Davis Love is known primarily for his strong professional career, highlighted by his PGA Championship triumph in 1997 at Winged Foot Golf Club in Mamaroneck, NY. But in the last decade and a half, Love has built a solid stable of golf courses designed from scratch, renovated or restored by him and his firm, Love Golf Design. More than most currently active golf course architecture firms, Love’s group strives to maintain a clear sense of classic golf design on its projects, while still mixing in some modern touches. Brunswick Country Club in Georgia conscripted Love’s team to rebuild its greens to legendary architect Donald Ross’ original specifications in 2006 and 2007, and the results were marvelous.
According to Love’s design website, “Modern courses should be designed in the traditional manner, with emphasis on strategy and playability, and where creativity is reflected in the subtleties of design detail.” He followed this creed splendidly at his course at Barefoot Resort in Myrtle Beach, which boasts generous fairways, many of which afford higher-handicap players the opportunity to run their approach shots up to the putting surfaces, whereas many other area courses’ greens only accept aerial shots. An excellent example of this is at the long par three 9th hole, where the large green is surrounded by a large expanse of fairway-height grass. Lesser architects would have loaded up one or both sides of the green with bunkers, but Love and his team relegated the sand to a peripheral role and instead fashioned some interesting contours to challenge players on a hole where many will approach the green with a fairway wood.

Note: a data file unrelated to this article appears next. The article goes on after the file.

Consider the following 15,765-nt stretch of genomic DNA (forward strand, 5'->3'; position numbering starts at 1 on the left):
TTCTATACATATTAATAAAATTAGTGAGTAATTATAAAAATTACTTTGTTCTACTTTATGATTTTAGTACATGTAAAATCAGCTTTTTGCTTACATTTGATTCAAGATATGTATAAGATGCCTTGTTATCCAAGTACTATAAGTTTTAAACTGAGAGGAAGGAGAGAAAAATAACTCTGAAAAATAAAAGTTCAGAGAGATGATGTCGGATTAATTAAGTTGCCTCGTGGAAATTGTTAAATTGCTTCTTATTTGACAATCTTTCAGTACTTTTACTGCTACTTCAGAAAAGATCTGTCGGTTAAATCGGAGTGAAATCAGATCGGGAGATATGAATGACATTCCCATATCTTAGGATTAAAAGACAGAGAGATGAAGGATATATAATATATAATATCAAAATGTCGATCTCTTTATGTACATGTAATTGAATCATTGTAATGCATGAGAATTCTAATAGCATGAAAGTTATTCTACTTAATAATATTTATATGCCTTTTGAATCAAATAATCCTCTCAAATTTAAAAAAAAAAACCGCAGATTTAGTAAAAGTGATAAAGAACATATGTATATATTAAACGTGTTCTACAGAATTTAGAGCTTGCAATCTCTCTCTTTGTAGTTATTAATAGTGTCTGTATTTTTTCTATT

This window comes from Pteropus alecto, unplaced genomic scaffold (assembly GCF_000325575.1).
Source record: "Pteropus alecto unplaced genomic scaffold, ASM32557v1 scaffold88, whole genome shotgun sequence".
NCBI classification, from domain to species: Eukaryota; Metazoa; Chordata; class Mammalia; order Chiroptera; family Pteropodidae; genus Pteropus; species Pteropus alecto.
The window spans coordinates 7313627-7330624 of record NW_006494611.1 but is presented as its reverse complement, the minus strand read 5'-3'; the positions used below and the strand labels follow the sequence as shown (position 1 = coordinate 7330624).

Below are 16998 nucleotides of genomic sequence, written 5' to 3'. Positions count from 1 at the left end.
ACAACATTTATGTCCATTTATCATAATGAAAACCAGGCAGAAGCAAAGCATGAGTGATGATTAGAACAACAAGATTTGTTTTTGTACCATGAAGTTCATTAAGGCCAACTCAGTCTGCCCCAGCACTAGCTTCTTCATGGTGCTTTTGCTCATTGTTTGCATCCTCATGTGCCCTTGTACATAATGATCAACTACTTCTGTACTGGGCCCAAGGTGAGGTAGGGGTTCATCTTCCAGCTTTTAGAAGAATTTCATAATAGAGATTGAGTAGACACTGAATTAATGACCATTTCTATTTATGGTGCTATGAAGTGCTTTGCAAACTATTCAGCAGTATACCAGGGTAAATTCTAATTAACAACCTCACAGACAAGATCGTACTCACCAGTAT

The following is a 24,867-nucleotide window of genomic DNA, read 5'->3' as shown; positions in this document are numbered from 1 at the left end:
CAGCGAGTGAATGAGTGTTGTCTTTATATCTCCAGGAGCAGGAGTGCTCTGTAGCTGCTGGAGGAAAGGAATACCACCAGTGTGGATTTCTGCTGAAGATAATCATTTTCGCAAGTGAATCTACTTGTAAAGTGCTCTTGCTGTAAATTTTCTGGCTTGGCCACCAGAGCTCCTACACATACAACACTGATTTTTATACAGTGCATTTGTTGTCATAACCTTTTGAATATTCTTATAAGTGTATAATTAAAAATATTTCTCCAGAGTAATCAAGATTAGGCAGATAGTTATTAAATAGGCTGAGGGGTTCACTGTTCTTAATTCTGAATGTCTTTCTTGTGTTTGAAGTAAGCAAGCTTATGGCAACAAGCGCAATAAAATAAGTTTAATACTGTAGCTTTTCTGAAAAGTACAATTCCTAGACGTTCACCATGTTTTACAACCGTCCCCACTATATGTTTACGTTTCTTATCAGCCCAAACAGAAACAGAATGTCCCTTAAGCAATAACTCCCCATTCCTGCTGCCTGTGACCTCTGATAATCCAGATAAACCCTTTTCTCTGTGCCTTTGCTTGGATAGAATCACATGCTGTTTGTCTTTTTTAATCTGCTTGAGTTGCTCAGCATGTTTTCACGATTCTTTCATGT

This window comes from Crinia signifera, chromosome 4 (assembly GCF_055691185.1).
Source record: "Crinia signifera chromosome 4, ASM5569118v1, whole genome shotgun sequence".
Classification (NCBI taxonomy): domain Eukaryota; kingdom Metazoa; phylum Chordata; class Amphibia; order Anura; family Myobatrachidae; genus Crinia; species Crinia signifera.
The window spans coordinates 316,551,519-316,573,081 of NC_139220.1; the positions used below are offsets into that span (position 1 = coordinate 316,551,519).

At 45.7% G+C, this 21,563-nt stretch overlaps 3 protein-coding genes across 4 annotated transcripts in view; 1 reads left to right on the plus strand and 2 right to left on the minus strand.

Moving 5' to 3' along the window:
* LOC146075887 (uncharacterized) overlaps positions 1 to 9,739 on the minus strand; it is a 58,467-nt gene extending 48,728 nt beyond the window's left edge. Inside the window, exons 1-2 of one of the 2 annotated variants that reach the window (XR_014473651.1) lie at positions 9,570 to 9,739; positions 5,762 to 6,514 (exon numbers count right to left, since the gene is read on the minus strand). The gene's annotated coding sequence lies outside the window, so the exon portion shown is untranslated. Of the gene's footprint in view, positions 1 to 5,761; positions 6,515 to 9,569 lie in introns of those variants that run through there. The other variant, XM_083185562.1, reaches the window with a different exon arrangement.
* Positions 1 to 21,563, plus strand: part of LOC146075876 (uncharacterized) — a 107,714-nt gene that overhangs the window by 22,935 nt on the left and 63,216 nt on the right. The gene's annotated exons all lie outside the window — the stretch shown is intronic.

Another excellent example of the doctrine of playability at work comes at the par five 13th hole. For a three-shotter, it is relatively short at only 484 yards from the tips, but it is designed in such a way as to offer a number of options for all level of player. A meandering stream wanders up the middle of the hole, bisecting the fairway. Playing up the right means a shorter overall route to the hole but takes driver out of longer hitters’ hands and means that the second shot will have to cross the hazard, while playing over the hazard off the tee—almost definitely with a driver—can provide a better angle for players looking to reach in two. Two fairway bunkers pinch in the second-shot landing area, necessitating careful planning by anyone looking to lay up. All in all, it is an excellent “par-four-and-a-half” where birdies are attainable with shrewd play.
After a round at the Love Course, Barefoot Resort’s other three courses are plenty enticing, as is the cozy, well-appointed clubhouse, complete with locker room, bar, grille and a fully-stocked pro shop.
For more information and to book golf at the Love Course or dozens of other golf courses in the Myrtle Beach area, visit myrtlebeachgolf.com.